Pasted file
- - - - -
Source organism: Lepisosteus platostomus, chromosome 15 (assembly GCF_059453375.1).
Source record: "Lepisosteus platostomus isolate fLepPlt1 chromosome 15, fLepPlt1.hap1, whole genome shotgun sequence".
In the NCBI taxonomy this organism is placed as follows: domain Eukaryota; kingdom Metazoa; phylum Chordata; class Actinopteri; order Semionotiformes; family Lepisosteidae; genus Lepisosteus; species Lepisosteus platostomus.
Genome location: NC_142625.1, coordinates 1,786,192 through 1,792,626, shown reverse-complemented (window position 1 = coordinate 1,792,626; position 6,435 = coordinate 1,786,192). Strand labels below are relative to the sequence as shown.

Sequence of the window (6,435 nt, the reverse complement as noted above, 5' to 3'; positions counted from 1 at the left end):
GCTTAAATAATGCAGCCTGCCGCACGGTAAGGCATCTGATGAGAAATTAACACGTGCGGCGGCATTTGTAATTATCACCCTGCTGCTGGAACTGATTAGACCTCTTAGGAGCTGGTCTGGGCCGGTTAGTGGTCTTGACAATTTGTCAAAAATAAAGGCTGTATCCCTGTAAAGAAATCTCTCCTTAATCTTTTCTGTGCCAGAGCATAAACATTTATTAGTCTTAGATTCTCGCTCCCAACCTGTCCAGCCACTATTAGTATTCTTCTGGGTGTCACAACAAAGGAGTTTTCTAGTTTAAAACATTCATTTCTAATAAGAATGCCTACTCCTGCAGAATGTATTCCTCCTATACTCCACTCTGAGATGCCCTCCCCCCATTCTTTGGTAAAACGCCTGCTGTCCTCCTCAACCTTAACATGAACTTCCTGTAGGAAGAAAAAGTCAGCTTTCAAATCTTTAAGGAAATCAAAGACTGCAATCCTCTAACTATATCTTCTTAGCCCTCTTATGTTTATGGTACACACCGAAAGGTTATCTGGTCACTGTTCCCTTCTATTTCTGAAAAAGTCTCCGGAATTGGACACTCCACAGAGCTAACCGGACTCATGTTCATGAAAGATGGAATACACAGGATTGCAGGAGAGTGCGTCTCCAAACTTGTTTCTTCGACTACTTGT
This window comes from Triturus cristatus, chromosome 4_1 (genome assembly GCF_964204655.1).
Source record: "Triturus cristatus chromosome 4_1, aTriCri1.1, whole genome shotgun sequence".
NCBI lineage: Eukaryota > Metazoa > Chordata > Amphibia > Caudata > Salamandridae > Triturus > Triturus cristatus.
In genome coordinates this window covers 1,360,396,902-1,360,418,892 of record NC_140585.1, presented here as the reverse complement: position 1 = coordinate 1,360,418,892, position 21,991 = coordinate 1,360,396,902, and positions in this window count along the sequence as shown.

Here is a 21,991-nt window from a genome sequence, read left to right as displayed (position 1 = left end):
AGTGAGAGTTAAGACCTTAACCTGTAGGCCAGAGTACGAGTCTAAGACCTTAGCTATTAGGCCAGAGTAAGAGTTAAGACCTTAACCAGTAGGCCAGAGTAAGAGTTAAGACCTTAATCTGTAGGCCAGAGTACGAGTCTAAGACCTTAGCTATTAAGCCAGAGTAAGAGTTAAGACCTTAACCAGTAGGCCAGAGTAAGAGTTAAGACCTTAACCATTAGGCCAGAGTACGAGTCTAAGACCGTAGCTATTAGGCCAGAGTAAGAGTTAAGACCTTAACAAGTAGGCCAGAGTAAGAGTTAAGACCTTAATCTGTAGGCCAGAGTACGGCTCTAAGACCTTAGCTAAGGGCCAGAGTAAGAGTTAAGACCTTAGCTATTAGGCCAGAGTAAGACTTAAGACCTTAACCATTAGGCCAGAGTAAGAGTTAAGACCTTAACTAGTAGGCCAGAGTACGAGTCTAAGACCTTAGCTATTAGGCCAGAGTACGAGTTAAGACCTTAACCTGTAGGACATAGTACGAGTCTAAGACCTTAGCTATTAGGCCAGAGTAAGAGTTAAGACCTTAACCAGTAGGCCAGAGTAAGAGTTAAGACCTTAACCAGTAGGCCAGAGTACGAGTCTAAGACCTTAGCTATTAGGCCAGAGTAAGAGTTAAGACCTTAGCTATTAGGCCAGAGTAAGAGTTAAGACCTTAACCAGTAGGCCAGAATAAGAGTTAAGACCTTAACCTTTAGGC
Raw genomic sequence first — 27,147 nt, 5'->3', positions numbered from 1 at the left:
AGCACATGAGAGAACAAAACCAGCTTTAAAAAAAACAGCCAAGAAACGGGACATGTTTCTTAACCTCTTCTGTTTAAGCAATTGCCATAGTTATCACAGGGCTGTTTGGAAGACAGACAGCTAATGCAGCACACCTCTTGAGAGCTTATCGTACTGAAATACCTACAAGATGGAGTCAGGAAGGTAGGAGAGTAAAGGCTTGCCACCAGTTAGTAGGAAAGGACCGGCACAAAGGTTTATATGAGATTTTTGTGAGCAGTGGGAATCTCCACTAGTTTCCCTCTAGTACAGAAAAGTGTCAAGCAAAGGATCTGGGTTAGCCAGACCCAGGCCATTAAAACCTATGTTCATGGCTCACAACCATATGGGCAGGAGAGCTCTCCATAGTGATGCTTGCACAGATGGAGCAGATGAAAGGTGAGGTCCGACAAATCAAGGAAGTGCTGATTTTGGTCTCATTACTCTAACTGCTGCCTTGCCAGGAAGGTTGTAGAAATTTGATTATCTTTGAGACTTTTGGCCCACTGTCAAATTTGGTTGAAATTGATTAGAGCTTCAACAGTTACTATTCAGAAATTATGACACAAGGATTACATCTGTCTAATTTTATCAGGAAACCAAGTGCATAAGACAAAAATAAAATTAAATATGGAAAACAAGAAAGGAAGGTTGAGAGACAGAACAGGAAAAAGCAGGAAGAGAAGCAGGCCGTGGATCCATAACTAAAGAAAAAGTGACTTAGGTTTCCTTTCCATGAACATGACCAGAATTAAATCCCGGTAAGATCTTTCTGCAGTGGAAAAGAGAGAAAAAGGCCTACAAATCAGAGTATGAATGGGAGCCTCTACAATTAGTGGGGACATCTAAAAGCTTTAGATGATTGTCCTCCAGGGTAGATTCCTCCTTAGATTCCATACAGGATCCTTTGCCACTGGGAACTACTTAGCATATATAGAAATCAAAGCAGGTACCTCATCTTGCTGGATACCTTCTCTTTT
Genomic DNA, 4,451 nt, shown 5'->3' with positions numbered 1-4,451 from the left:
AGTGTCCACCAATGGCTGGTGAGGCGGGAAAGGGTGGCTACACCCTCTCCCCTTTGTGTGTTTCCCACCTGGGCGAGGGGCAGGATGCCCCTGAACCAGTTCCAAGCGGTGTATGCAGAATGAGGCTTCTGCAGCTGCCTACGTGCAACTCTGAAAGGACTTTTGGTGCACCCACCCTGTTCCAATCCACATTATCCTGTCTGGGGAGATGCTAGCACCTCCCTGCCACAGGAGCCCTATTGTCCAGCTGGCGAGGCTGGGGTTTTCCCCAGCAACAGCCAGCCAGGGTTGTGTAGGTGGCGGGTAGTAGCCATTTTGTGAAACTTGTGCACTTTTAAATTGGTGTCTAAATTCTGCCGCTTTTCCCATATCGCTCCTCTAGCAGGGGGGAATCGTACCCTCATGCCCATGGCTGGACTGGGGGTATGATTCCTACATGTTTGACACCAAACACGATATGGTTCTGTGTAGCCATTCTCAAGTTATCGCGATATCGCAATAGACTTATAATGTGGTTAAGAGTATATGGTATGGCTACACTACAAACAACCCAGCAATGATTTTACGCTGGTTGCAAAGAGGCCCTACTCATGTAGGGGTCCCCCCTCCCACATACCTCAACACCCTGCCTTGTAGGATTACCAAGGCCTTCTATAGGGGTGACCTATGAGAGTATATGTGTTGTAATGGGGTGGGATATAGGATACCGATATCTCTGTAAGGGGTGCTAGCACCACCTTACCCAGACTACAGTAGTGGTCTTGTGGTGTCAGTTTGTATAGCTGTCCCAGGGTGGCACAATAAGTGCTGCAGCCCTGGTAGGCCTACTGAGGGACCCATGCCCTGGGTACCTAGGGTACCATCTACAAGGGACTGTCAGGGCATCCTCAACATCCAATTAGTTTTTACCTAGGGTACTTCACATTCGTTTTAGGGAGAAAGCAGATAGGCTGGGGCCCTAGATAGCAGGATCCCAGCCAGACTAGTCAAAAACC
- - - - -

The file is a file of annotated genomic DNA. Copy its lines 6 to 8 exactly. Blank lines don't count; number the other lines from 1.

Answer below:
GCTTAAATAATGCAGCCTGCCGCACGGTAAGGCATCTGATGAGAAATTAACACGTGCGGCGGCATTTGTAATTATCACCCTGCTGCTGGAACTGATTAGACCTCTTAGGAGCTGGTCTGGGCCGGTTAGTGGTCTTGACAATTTGTCAAAAATAAAGGCTGTATCCCTGTAAAGAAATCTCTCCTTAATCTTTTCTGTGCCAGAGCATAAACATTTATTAGTCTTAGATTCTCGCTCCCAACCTGTCCAGCCACTATTAGTATTCTTCTGGGTGTCACAACAAAGGAGTTTTCTAGTTTAAAACATTCATTTCTAATAAGAATGCCTACTCCTGCAGAATGTATTCCTCCTATACTCCACTCTGAGATGCCCTCCCCCCATTCTTTGGTAAAACGCCTGCTGTCCTCCTCAACCTTAACATGAACTTCCTGTAGGAAGAAAAAGTCAGCTTTCAAATCTTTAAGGAAATCAAAGACTGCAATCCTCTAACTATATCTTCTTAGCCCTCTTATGTTTATGGTACACACCGAAAGGTTATCTGGTCACTGTTCCCTTCTATTTCTGAAAAAGTCTCCGGAATTGGACACTCCACAGAGCTAACCGGACTCATGTTCATGAAAGATGGAATACACAGGATTGCAGGAGAGTGCGTCTCCAAACTTGTTTCTTCGACTACTTGT
This window comes from Triturus cristatus, chromosome 4_1 (genome assembly GCF_964204655.1).
Source record: "Triturus cristatus chromosome 4_1, aTriCri1.1, whole genome shotgun sequence".